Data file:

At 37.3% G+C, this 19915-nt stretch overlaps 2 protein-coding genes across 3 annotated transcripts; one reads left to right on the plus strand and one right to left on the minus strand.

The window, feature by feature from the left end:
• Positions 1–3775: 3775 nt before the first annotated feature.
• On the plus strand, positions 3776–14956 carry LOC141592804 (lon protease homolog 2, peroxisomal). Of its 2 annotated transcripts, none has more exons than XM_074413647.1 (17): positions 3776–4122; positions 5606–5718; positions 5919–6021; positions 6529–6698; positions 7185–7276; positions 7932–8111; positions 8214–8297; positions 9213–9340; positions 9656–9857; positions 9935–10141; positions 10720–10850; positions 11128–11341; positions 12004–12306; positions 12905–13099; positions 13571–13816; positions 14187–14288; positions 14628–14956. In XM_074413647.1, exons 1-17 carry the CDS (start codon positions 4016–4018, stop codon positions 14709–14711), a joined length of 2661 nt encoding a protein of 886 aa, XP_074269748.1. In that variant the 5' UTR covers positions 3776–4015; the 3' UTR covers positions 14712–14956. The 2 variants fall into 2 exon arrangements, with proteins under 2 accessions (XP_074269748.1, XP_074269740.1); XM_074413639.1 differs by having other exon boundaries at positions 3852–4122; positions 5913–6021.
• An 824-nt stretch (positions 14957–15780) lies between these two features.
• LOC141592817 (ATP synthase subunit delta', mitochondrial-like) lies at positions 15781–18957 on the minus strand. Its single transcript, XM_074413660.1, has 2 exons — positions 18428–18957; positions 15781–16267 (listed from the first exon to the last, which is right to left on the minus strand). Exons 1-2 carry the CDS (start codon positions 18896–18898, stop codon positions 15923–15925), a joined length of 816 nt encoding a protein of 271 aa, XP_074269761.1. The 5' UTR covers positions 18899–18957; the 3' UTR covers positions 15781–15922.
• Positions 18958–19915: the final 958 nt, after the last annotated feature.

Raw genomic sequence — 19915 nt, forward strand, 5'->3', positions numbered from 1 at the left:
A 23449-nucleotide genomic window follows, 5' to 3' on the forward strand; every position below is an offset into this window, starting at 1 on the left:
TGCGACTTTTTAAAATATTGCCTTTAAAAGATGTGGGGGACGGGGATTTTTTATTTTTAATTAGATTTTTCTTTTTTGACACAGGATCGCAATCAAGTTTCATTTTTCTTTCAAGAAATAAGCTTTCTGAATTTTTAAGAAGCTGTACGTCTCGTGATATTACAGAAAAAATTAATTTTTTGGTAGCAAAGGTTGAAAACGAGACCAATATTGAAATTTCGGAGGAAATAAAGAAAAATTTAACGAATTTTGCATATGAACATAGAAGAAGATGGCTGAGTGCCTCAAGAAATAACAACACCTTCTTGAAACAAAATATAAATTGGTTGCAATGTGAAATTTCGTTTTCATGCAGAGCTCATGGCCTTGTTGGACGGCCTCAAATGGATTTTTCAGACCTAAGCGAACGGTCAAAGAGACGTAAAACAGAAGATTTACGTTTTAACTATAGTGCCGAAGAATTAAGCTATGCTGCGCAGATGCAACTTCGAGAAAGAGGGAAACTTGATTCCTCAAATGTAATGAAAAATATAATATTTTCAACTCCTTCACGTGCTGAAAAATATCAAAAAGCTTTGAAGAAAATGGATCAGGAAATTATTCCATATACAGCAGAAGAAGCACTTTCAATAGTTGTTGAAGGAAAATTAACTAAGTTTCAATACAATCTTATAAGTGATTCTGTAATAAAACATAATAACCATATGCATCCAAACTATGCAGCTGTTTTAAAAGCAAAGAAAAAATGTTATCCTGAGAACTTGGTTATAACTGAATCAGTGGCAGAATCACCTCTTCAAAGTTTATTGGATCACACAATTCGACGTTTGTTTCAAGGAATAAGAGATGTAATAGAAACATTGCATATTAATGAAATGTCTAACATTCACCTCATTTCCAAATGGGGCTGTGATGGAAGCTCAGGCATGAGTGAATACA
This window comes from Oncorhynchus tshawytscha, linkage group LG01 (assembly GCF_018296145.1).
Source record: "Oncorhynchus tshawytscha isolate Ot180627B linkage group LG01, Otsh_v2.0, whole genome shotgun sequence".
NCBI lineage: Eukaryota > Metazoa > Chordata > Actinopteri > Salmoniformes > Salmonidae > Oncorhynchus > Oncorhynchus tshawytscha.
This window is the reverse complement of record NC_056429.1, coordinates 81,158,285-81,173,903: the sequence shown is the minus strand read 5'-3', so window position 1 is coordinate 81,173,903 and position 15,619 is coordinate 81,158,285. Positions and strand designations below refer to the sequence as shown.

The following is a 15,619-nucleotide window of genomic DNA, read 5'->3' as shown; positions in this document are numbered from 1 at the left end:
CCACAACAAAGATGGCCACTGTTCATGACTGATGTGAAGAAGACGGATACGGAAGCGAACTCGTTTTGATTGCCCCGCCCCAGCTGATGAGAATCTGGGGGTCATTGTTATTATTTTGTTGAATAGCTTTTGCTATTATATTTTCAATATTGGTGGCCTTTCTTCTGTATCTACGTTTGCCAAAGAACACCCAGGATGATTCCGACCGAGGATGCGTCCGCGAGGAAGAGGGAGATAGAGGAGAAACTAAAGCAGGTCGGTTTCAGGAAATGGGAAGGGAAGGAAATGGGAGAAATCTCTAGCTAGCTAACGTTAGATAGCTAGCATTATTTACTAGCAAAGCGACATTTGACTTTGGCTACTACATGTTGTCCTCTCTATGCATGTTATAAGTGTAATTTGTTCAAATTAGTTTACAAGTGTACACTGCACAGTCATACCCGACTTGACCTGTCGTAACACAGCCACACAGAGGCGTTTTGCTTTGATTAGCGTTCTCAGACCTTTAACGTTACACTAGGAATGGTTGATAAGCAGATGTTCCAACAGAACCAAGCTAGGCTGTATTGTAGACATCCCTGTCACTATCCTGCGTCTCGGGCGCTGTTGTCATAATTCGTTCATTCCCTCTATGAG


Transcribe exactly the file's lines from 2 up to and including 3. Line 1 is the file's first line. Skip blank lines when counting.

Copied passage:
The window, feature by feature from the left end:
• Positions 1–3775: 3775 nt before the first annotated feature.